The NFCC often receives readers questions asking us what they should do in their money situation. We pick some to share that others could be asking themselves and hope to help many in sharing these answers.
I have about $17,000 in federal direct student loans, $9,000 of which is subsidized. The remaining $8,000 will begin accruing interest again after COVID-related 0% interest rates on student loans end, so I’d like to start paying that $8,000 down before then. I’m a grad student now, so I’m making (a little) income as a research assistant but also have a student loan deferment until I complete my master’s. My student loans are my oldest credit accounts, so they contribute significantly to my average age of credit. Is it a good idea to leave a small amount of money ($100 or so) due on each loan, just to keep the account open and maintain my age of credit until some of my other accounts get older, or should I just pay loans all the way down if I can? Also, will the credit bureaus interpret this as paying off debt and increase my scores? Or will it simply lower my loan balance/number of accounts and decrease my score?
Paying off your student loans early usually has more financial benefits than drawbacks. It will save you on interest and increase your monthly cash flow, giving you new opportunities to save or invest. Now, how paying your student loans affects your score will depend on your credit history now and at the time of your final payment. Sometimes, the effect is barely noticeable at all. The good news is that whatever it is, it’s temporary.
How do deferred loans show on a credit report?
Knowing how your student loans influence your score now can help you understand how they affect your score when you pay them off. Deferred loans show as active accounts on your credit report. The fact that you’re not making payments on your loans does not mean that your account is closed. It just means there’s an agreement between you and the lender to postpone the repayment period without negative consequences. Therefore, deferred loans don’t directly affect your credit score as they don’t contribute any significant monthly activity to your report. But the loans on their own positively influence your score because they add variety to your credit mix and increase the average age of your credit. On the downside, these loans increase your overall unpaid debt.
How does paying a student loan affect your credit?
There’s no one size fits all answer to this question; it varies for each consumer. So, if your student loans are your oldest form of credit, once you pay them in full, your score could drop as the average age of your credit decreases. However, if you have any other account, it will start to age as time passes, and it will help you establish a new older account soon. And if you don’t, consider adding a new credit line to your credit report. If you think about it, closing down your oldest accounts is unavoidable since you have to pay your student loans sooner or later. The best strategy is to be proactive and take action now that you have more time to establish a solid credit history.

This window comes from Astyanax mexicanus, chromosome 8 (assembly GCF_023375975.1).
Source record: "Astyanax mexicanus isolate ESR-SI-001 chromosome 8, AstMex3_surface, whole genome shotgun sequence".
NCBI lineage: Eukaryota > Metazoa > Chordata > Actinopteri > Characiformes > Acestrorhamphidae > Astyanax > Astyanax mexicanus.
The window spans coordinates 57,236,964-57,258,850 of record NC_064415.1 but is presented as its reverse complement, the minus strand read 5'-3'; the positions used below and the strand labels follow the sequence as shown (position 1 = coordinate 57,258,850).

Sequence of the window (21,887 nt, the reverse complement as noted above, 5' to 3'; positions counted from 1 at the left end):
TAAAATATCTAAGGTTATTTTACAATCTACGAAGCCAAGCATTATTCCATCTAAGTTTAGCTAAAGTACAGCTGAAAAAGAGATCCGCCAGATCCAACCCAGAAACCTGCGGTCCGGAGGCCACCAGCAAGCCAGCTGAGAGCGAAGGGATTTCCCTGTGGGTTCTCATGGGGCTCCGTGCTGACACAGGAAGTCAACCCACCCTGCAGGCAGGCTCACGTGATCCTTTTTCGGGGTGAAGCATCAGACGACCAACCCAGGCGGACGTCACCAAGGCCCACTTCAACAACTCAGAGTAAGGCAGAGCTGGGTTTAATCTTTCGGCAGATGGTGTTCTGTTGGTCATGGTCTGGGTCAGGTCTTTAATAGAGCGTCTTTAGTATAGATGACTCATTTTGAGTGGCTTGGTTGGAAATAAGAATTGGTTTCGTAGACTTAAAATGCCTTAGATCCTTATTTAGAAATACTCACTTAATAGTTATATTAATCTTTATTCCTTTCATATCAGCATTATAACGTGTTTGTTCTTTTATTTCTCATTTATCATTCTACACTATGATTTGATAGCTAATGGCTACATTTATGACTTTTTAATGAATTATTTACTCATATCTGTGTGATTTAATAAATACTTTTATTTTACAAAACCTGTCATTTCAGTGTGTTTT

Once you start making payments on your student loans, you will create a positive credit history, which will boost your score. This positive payment history is the most significant contribution your student loans make to your credit report and score. Even after your pay your loans, they continue to influence your score positively for about ten years.
Overall, it’s important to remember that your credit scores use an algorithm that considers all the information in your report each month. So, instead of focusing on keeping your oldest account open, review your credit report and determine which areas may need improvement. In general terms, a healthy credit report has a history of timely payments and low credit card balances.
The benefit from freeing yourself from student debt will help you become more financially independent to focus on other financial goals, including establishing a solid credit history. So, if paying your student loans in full is a possibility, consider doing so. If you would like personalized guidance to help you deal with your student loans or boost your score, contact an NFCC financial counselor. Counselors are a click or phone call away by visiting NFCC.org or calling 800-388-2227. Good luck!